What Should You Consider When Choosing Your GCSEs?
As you explore your passions both in and outside of the classroom, you can start to tailor your GCSE choices to subjects you genuinely enjoy.
Get excited about all of the possibilities!
I. Quality over quantity
When choosing your GCSEs, it’s important to emphasise that the quality and relevance of your chosen subjects matters much more than the quantity taken.
There are a variety of benefits to focusing on a manageable number of subjects and excelling in them. In particular, students can nurture their passions, and become more familiar with their future field.
GCSE preparation takes up a large chunk of your final years of secondary school, so it’s important to choose subjects that are reflective of your interests and passions.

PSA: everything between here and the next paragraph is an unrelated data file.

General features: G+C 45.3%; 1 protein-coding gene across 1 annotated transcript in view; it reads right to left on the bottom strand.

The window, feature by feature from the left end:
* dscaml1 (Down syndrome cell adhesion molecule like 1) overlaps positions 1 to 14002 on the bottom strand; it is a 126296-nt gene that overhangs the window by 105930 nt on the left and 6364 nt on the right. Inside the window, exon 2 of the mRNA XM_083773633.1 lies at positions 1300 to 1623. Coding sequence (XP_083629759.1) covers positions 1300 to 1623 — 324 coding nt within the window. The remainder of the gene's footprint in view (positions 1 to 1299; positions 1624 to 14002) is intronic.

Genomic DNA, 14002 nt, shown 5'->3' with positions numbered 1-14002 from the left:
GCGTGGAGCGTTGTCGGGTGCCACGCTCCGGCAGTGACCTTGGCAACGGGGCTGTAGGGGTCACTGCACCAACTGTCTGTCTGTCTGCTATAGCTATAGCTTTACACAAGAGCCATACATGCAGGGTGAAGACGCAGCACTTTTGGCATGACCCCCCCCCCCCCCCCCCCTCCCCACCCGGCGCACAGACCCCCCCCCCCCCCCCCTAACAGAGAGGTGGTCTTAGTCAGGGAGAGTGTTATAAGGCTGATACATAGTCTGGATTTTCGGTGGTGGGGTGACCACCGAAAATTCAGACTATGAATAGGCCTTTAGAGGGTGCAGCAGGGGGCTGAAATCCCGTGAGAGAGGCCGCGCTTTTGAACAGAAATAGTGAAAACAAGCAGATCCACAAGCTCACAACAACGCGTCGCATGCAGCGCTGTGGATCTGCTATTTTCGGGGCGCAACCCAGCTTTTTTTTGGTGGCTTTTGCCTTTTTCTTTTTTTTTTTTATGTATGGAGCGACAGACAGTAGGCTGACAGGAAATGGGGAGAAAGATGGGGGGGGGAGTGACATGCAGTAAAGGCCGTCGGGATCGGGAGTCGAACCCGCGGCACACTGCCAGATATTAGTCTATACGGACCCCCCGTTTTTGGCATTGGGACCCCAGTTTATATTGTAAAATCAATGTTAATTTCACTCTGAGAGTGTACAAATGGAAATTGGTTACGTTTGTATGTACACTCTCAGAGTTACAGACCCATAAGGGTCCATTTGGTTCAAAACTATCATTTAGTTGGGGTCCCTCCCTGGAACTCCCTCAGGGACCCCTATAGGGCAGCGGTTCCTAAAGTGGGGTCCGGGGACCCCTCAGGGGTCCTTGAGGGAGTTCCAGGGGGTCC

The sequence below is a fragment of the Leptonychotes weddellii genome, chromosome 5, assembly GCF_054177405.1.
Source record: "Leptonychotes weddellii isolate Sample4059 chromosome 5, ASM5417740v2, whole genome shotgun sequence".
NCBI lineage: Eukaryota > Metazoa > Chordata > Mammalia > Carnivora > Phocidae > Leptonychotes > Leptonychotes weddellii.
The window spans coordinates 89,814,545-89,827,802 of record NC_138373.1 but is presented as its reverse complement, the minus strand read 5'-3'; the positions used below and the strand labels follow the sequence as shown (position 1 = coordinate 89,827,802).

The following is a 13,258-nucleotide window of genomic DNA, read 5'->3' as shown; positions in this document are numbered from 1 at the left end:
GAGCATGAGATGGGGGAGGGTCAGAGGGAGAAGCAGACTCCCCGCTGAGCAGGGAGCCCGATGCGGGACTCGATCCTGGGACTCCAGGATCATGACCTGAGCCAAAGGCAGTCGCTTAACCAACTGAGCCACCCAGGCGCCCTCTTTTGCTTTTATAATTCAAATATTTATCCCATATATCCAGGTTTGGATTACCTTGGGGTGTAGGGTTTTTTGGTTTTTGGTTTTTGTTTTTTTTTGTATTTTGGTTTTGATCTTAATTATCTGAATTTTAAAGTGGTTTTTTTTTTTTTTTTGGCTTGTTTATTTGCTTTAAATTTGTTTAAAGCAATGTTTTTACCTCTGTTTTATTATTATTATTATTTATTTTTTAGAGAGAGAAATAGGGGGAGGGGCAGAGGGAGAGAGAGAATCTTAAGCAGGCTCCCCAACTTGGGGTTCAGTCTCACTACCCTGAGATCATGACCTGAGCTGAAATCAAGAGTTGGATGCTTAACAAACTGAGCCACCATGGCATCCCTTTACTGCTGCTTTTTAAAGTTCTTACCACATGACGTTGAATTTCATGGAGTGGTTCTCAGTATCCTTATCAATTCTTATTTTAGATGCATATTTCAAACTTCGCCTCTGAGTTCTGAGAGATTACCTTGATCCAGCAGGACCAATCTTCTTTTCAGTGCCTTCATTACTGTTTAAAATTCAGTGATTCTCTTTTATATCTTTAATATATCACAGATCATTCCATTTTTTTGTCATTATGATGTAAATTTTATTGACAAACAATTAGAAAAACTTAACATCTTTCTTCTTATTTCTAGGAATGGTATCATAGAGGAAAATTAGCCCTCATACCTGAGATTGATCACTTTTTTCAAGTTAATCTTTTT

II. Exploring core vs. additional subjects
All GCSE students must take the core subjects. These are compulsory and include:
- English Language
- English Literature
- Welsh (for students living in Wales)
- Science: Biology, Physics and Chemistry (students can select either single, double or triple sciences)
In addition to the core subjects, students are required to take a set of foundation subjects, including:
- Physical Education (PE)
Additional compulsory GCSE subjects can differ between schools, so check with your teachers if you’re not sure.
Additional GCSE subjects vary from school to school, but students are typically required to take at least one subject from the following four thematic groups:
- Design and Technology
- Modern Foreign Languages
These additional subjects are an ideal way to develop your understanding of topics that may be relevant to your future career or university degree.
With that said, it’s quite common for Year 9 students to want to keep their options open at this early stage in their careers and, beyond English Language and Maths, few universities will require specific GCSE subjects.